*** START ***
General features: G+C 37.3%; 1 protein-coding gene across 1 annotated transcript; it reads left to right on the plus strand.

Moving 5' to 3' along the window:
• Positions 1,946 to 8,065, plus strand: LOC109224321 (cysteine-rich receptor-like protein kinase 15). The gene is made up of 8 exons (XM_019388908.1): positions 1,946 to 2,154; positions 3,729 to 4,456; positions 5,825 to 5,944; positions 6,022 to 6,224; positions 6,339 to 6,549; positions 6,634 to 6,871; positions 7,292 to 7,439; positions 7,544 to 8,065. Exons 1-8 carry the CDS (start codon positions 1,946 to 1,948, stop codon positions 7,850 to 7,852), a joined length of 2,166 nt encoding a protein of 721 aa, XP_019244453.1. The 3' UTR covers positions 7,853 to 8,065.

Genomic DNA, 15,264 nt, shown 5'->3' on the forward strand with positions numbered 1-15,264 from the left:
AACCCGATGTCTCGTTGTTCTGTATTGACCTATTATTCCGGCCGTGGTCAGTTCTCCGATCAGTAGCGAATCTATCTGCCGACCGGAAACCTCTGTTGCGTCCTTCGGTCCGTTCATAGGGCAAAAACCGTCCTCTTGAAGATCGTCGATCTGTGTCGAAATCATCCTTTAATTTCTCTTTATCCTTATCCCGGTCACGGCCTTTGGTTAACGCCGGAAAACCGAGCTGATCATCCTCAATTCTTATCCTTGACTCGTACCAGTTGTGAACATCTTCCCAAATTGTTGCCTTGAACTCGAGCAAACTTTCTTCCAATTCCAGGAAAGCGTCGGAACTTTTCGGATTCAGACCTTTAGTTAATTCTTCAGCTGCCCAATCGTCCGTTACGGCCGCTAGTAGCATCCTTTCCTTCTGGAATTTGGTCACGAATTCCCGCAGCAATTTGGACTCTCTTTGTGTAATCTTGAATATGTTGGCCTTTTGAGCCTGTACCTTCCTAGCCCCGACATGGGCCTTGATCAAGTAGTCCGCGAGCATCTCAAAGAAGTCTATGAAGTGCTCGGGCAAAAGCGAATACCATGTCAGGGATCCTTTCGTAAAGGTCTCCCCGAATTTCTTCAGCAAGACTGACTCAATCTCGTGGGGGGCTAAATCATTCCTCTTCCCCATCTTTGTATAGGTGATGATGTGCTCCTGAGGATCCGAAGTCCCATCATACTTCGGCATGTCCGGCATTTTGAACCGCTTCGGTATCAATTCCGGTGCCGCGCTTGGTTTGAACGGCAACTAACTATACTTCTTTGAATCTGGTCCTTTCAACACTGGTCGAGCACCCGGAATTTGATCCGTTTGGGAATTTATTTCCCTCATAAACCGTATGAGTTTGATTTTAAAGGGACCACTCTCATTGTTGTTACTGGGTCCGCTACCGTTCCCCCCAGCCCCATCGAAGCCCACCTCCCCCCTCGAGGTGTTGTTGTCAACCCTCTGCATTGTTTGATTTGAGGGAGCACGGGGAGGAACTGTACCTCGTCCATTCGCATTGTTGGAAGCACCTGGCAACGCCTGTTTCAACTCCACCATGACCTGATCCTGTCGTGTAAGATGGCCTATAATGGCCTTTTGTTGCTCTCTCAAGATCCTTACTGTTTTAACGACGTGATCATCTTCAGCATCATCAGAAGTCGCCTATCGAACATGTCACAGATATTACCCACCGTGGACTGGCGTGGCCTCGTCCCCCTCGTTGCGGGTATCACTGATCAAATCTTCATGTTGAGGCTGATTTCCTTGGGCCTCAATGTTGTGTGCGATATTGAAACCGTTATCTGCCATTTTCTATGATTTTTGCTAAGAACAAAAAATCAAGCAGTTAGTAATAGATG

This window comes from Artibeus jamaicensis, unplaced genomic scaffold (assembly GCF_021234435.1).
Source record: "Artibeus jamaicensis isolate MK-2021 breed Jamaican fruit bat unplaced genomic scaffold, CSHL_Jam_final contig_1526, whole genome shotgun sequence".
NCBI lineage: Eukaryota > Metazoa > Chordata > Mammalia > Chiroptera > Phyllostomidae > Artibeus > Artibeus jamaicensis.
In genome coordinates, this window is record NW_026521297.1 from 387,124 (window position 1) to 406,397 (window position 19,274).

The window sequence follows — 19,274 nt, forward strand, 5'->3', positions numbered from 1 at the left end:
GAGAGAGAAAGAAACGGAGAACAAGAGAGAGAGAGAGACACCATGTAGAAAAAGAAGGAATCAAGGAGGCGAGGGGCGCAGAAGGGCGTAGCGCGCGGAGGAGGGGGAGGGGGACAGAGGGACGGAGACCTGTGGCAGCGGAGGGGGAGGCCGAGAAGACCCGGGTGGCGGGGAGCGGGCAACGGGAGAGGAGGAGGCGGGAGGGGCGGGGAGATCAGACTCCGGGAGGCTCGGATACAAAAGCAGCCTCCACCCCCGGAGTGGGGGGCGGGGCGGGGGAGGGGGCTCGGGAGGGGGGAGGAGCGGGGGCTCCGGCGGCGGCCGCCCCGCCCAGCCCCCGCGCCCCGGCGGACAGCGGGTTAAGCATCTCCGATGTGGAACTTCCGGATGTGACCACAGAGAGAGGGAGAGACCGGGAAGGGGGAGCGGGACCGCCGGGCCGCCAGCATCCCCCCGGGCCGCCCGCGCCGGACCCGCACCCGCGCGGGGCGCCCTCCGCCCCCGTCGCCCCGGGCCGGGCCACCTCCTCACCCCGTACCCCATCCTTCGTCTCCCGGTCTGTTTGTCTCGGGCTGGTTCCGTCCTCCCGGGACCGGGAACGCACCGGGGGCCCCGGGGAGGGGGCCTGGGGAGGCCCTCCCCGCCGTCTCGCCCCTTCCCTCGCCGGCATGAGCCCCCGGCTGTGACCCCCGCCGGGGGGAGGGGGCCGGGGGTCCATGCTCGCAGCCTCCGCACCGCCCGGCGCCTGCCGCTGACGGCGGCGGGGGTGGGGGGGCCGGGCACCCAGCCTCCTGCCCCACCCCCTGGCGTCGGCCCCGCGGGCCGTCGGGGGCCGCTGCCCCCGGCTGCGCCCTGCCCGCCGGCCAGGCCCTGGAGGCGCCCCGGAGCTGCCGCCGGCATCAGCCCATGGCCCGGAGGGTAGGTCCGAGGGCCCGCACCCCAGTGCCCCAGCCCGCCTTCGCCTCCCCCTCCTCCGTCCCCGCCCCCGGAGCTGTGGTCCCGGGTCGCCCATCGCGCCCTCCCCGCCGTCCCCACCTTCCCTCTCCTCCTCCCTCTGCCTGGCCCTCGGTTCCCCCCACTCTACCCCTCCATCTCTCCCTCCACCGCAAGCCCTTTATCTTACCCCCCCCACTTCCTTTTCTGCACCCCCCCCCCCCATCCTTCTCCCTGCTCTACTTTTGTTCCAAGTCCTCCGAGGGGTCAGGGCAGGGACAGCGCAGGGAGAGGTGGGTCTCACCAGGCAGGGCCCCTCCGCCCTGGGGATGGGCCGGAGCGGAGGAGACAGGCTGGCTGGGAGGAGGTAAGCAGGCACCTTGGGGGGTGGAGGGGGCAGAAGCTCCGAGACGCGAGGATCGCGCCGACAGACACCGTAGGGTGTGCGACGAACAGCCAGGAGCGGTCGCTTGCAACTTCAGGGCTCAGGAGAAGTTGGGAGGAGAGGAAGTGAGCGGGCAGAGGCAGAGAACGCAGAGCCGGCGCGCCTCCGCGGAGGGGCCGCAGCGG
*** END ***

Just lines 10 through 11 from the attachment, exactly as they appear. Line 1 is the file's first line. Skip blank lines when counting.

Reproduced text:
The window sequence follows — 19,274 nt, forward strand, 5'->3', positions numbered from 1 at the left end:
GAGAGAGAAAGAAACGGAGAACAAGAGAGAGAGAGAGACACCATGTAGAAAAAGAAGGAATCAAGGAGGCGAGGGGCGCAGAAGGGCGTAGCGCGCGGAGGAGGGGGAGGGGGACAGAGGGACGGAGACCTGTGGCAGCGGAGGGGGAGGCCGAGAAGACCCGGGTGGCGGGGAGCGGGCAACGGGAGAGGAGGAGGCGGGAGGGGCGGGGAGATCAGACTCCGGGAGGCTCGGATACAAAAGCAGCCTCCACCCCCGGAGTGGGGGGCGGGGCGGGGGAGGGGGCTCGGGAGGGGGGAGGAGCGGGGGCTCCGGCGGCGGCCGCCCCGCCCAGCCCCCGCGCCCCGGCGGACAGCGGGTTAAGCATCTCCGATGTGGAACTTCCGGATGTGACCACAGAGAGAGGGAGAGACCGGGAAGGGGGAGCGGGACCGCCGGGCCGCCAGCATCCCCCCGGGCCGCCCGCGCCGGACCCGCACCCGCGCGGGGCGCCCTCCGCCCCCGTCGCCCCGGGCCGGGCCACCTCCTCACCCCGTACCCCATCCTTCGTCTCCCGGTCTGTTTGTCTCGGGCTGGTTCCGTCCTCCCGGGACCGGGAACGCACCGGGGGCCCCGGGGAGGGGGCCTGGGGAGGCCCTCCCCGCCGTCTCGCCCCTTCCCTCGCCGGCATGAGCCCCCGGCTGTGACCCCCGCCGGGGGGAGGGGGCCGGGGGTCCATGCTCGCAGCCTCCGCACCGCCCGGCGCCTGCCGCTGACGGCGGCGGGGGTGGGGGGGCCGGGCACCCAGCCTCCTGCCCCACCCCCTGGCGTCGGCCCCGCGGGCCGTCGGGGGCCGCTGCCCCCGGCTGCGCCCTGCCCGCCGGCCAGGCCCTGGAGGCGCCCCGGAGCTGCCGCCGGCATCAGCCCATGGCCCGGAGGGTAGGTCCGAGGGCCCGCACCCCAGTGCCCCAGCCCGCCTTCGCCTCCCCCTCCTCCGTCCCCGCCCCCGGAGCTGTGGTCCCGGGTCGCCCATCGCGCCCTCCCCGCCGTCCCCACCTTCCCTCTCCTCCTCCCTCTGCCTGGCCCTCGGTTCCCCCCACTCTACCCCTCCATCTCTCCCTCCACCGCAAGCCCTTTATCTTACCCCCCCCACTTCCTTTTCTGCACCCCCCCCCCCCATCCTTCTCCCTGCTCTACTTTTGTTCCAAGTCCTCCGAGGGGTCAGGGCAGGGACAGCGCAGGGAGAGGTGGGTCTCACCAGGCAGGGCCCCTCCGCCCTGGGGATGGGCCGGAGCGGAGGAGACAGGCTGGCTGGGAGGAGGTAAGCAGGCACCTTGGGGGGTGGAGGGGGCAGAAGCTCCGAGACGCGAGGATCGCGCCGACAGACACCGTAGGGTGTGCGACGAACAGCCAGGAGCGGTCGCTTGCAACTTCAGGGCTCAGGAGAAGTTGGGAGGAGAGGAAGTGAGCGGGCAGAGGCAGAGAACGCAGAGCCGGCGCGCCTCCGCGGAGGGGCCGCAGCGG